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#FINDINGHOPE: President Trump's task force could impact Idaho veterans' rate of suicide

One expert is optimistic about federal funding.
Posted: 3:28 PM, May 06, 2019
Updated: 2019-05-07 15:59:31Z

BOISE, Idaho — The topic of veteran suicide has been in national headlines lately with the announcement of President Trump's executive order in March , which initiated a task force aimed at ending the national tragedy of veteran suicide.

6 On Your Side spoke to an expert at Boise Veterans Affairs (VA) Medical Center about what the task force could mean for Idaho veterans.

Twenty veterans die by suicide per day nationally, according to Mary Pierce, Suicide Prevention Coordinator at Boise VA. The average citizen suicide rate for the nation is 12 citizens per day.

"By nature of their training, military and service members are trained to be fearless in life-threatening situations. This doesn't make one suicidal, but when someone becomes suicidal, their capacity to be fearless about death is a much shorter bridge to cross," said Pierce

The task force vows to design and propose to Congress a program for making grants to local communities, like those in Idaho.

"We're going to definitely be one of the first to put in for these grants," said Pierce.

Along with running a program at the Boise VA that provides care for veterans who have had suicide attempts, Pierce has been an appointed member of the Idaho Council on Suicide Prevention since 2010.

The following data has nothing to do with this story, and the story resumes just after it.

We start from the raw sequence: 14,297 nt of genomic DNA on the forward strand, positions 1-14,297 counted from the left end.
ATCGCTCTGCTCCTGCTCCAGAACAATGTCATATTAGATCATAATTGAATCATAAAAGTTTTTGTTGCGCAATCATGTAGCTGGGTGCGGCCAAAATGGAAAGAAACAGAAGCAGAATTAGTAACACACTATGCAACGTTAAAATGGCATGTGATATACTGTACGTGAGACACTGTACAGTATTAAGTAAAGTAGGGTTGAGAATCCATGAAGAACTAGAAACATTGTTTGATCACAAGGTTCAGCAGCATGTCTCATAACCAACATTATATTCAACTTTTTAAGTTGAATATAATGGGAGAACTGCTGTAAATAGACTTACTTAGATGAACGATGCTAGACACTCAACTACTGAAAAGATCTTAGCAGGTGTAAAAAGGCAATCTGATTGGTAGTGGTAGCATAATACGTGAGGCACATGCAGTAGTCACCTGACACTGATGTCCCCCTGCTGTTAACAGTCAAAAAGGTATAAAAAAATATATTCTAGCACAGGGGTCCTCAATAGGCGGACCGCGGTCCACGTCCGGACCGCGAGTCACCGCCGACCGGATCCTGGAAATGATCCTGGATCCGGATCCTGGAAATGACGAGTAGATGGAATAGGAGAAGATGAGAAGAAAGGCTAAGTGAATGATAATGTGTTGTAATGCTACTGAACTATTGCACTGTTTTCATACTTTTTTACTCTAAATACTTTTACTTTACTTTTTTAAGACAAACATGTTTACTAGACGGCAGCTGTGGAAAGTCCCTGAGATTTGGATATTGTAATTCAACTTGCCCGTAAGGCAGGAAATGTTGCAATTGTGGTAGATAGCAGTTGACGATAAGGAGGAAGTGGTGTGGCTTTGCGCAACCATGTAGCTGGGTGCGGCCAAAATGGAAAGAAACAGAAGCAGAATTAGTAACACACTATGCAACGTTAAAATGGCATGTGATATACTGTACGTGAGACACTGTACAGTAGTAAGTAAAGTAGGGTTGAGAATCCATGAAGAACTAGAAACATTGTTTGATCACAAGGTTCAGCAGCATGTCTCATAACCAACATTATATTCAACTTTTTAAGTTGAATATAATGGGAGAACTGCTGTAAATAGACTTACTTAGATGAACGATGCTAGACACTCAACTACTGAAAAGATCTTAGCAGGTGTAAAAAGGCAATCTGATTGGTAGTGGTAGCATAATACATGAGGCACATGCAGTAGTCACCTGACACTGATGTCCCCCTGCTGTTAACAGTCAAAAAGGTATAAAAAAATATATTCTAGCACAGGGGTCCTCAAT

"The President's executive order is definitely welcome because I think the state of Idaho can use as much money as possible to put our state plan into action," said Pierce.

The council's plan? Not a far cry from what's stated in the task force: community engagement.

"Because the way we attack suicide here in Boise might be different than the way it's done in Riggins," said Pierce.

She said they aim to put collaboratives in all seven of Idaho's regions in a effort to increase communication.

"We're hoping that we can see more progress and making more connections on a local level," said Pierce.

If, or when, Congress passes the President's grants program, Idaho's council can then apply for federal money that could help Idaho's at-risk veterans find recovery and hope.

And in the meantime, "We're going to keep looking for other grants in other areas, and we're going to keep moving our plan forward," said Pierce.

Are you or someone you know feeling anxious, alone or having thoughts of suicide? Confidential help is available 24/7. For the Veterans Crisis Line, dial 1-800-273-8255. For the Idaho Suicide Prevention Hotline, text or call 1-208-398-4357.